Mar 12, 2012

Contextual Search, Local Influence and Achievements on mqVibe

Late last year, our MapQuest Labs team launched mqVibe, which positioned the neighborhood as the foundational context for local discovery on a national level.  By converting MapQuest’s 15 years of data including where people are, what they are looking for, and where they are going, we created a baseline for a ranking system, which would get further refined in real-time as users voted and interacted with the system.

Given the scale of MapQuest, we were able to provide profiles of more than 50,000 neighborhoods, 27,000 cities, and 50,000 hotspots, essentially covering the entire U.S.  Each neighborhood page showcases local restaurants, stores and businesses in ranked order by the most popular, which saves you from having to comb through thousands of not-helpful reviews to find the best.

Over the weekend, we added a new batch of functionality to mqVibe making it more useful for giving you the local expert opinion of where to go and what to do.

As you may have seen, mqVibe is at SXSW showcasing all of these great new functionalities.  If you are, too, download the mqVibe iPhone app to find the details on our flash mobs, street-corner giveaways and other cool stuff we’re doing in Austin!

New Contextual Search
Today, when you search on most sites, the most you can do is look for a business name (“Rio Grande”) or category like (“Mexican food”).  But sometimes you want to be more specific, like when you’d ask a friend, “Where’s a good place to get margaritas that has a patio?”

mqVibe now supports this.  So you can search for terms like “rooftop patio,” “kid friendly,” “enchiladas,” “soup dumplings,” and even “live music” to find a place to eat.  We’re just starting to roll this out, so for now we just support using Contextual Search for restaurants in major cities in New York, California, Texas and Colorado.

Local Influence and Expertise
Initially VibeRank balanced out the aggregate behavior of the crowd with the discreet engagement of Vibe users.  We now tweak the algorithm so that the more active the user is, the more he influences the system.  After all, the more active you are in a community, the more expertise you have.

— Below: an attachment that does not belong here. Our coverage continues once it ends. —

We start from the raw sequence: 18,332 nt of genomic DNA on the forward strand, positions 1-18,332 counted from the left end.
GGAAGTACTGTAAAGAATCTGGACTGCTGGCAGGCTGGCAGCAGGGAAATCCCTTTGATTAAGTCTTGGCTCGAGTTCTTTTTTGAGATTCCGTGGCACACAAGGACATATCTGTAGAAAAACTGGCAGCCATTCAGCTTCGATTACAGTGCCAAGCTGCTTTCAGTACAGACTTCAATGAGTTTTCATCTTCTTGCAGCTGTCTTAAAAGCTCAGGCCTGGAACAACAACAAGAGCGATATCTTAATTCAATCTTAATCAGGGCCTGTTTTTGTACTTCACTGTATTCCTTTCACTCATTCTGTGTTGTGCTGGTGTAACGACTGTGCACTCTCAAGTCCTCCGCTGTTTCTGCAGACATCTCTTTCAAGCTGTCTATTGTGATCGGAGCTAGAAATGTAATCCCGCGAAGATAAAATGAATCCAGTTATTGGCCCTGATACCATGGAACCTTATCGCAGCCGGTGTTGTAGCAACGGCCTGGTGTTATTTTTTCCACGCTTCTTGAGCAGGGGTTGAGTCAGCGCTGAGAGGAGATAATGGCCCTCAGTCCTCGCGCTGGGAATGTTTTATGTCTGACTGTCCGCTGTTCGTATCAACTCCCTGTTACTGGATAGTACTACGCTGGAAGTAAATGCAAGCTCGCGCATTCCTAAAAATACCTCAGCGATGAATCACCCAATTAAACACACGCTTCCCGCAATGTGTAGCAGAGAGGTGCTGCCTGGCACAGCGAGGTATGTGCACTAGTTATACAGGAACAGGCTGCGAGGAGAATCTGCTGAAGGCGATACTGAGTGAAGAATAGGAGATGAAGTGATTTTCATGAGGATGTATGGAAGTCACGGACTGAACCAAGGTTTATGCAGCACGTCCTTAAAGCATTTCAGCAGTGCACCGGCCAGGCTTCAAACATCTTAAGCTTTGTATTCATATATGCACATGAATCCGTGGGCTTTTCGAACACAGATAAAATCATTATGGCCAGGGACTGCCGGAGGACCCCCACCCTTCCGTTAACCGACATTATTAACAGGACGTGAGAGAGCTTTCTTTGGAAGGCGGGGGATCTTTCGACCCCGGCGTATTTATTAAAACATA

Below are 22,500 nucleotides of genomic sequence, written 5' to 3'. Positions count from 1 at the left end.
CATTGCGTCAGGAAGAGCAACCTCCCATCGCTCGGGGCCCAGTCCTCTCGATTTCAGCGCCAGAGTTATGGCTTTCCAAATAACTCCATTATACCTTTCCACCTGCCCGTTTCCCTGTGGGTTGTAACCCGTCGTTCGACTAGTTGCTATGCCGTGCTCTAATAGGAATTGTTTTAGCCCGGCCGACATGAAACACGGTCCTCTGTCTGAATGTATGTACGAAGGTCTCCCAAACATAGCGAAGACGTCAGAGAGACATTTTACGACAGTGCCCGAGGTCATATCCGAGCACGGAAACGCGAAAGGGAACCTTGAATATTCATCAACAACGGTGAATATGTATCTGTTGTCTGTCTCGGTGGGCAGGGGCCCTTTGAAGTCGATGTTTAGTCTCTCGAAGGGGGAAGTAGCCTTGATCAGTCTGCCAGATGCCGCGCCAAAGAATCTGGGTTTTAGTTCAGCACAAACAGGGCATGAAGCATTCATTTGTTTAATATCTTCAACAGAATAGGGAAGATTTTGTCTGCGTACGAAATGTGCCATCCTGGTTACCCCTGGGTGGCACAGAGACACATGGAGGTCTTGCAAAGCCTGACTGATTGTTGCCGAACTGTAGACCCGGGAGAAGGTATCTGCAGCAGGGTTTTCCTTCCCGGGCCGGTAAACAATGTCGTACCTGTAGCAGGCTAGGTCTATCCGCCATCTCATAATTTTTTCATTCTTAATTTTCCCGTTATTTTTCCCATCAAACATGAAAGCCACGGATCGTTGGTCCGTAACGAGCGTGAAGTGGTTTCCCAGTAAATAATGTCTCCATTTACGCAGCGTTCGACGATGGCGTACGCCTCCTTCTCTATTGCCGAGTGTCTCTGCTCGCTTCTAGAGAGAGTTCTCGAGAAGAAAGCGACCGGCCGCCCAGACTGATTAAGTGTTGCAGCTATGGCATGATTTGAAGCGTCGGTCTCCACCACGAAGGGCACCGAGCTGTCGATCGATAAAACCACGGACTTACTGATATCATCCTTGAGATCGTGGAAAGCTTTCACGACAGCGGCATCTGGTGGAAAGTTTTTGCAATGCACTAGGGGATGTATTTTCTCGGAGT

In addition to factoring in community engagement, we also look for the social mavens.  These are the people who, not only know where all the best places are, but are actively sought out for their expertise.  After we  identify them, these folks get the weight of their vote boosted behind the scenes and we also boost the vote weight of anyone who shares his opinions via Facebook, Twitter or FourSquare.

You can see your influence broken down by neighborhood and category in the leader boards in the “What’s Happening” section of mqVibe.

“What’s Happening”
We added a “What’s Happening” tab on the mqVibe website (or in slide-out menu in the mobile app).  This tab gives you a quick glance at what’s happening in neighborhoods you care about, see what your friends are up to, the rise and fall of local businesses, badges you’ve won, and your local influence and rank.

Achievement
Until today, there wasn’t much of a reward for exploring, voting and commenting.  With the latest version of mqVibe, you’ll not only get increasing influence – which fosters friendly competition between friends — you now also win badges for your achievements.  These include a Pioneer badge for being one of the first to vote in an area, loyalty badges for frequent visits to local businesses, and VIP badges for having the most social influence in a local business.

New badges will be coming online all the time, and range from achievement-style awards, such as a specialist badge for being the first to comment on 10 pizza restaurants in a city, to personality-style badges that help to begin to express your personality based on where you go and what you do.

Checkins
At times people are scared to vote down a business in Vibe, because traditionally reviews are permanent and have a lasting effect.  mqVibe’s system is different: A vote is simply a point in an ongoing game.  You’ll get to vote again and the influence of your vote diminishes over time.

So if you have a bad experience somewhere, you should vote them down, knowing that they will have a chance to make it up to you.

Still, there are times where you’re just not sure how to vote or you don’t have any comment to add.  For those times, we added a new neutral “check in” action.  And if you’re a FourSquare user, you can register your account so that we’ll automatically check you in when you vote or check-in on mqVibe.

These new features set the stage for the next wave of functionality for mqVibe.  Please try them out and let us know what you think.